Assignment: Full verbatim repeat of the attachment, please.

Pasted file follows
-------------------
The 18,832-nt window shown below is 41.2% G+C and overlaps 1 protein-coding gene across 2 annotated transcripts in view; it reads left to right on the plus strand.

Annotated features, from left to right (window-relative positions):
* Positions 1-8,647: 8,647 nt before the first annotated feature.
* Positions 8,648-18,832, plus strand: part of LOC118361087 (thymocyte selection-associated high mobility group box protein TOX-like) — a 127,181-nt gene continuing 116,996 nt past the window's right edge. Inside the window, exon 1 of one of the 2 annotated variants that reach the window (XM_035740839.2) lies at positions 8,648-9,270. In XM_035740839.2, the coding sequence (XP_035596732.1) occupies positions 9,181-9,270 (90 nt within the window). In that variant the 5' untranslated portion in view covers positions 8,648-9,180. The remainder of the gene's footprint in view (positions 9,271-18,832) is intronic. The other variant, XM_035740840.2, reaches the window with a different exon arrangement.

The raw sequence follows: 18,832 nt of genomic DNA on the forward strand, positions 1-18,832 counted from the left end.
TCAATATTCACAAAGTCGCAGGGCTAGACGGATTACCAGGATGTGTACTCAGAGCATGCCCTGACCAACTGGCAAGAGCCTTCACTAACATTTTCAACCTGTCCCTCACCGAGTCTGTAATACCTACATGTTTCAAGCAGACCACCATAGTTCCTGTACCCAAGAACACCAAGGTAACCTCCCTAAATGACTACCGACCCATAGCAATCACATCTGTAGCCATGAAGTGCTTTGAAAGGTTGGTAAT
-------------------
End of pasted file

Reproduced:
The 18,832-nt window shown below is 41.2% G+C and overlaps 1 protein-coding gene across 2 annotated transcripts in view; it reads left to right on the plus strand.

Annotated features, from left to right (window-relative positions):
* Positions 1-8,647: 8,647 nt before the first annotated feature.
* Positions 8,648-18,832, plus strand: part of LOC118361087 (thymocyte selection-associated high mobility group box protein TOX-like) — a 127,181-nt gene continuing 116,996 nt past the window's right edge. Inside the window, exon 1 of one of the 2 annotated variants that reach the window (XM_035740839.2) lies at positions 8,648-9,270. In XM_035740839.2, the coding sequence (XP_035596732.1) occupies positions 9,181-9,270 (90 nt within the window). In that variant the 5' untranslated portion in view covers positions 8,648-9,180. The remainder of the gene's footprint in view (positions 9,271-18,832) is intronic. The other variant, XM_035740840.2, reaches the window with a different exon arrangement.

The raw sequence follows: 18,832 nt of genomic DNA on the forward strand, positions 1-18,832 counted from the left end.
TCAATATTCACAAAGTCGCAGGGCTAGACGGATTACCAGGATGTGTACTCAGAGCATGCCCTGACCAACTGGCAAGAGCCTTCACTAACATTTTCAACCTGTCCCTCACCGAGTCTGTAATACCTACATGTTTCAAGCAGACCACCATAGTTCCTGTACCCAAGAACACCAAGGTAACCTCCCTAAATGACTACCGACCCATAGCAATCACATCTGTAGCCATGAAGTGCTTTGAAAGGTTGGTAAT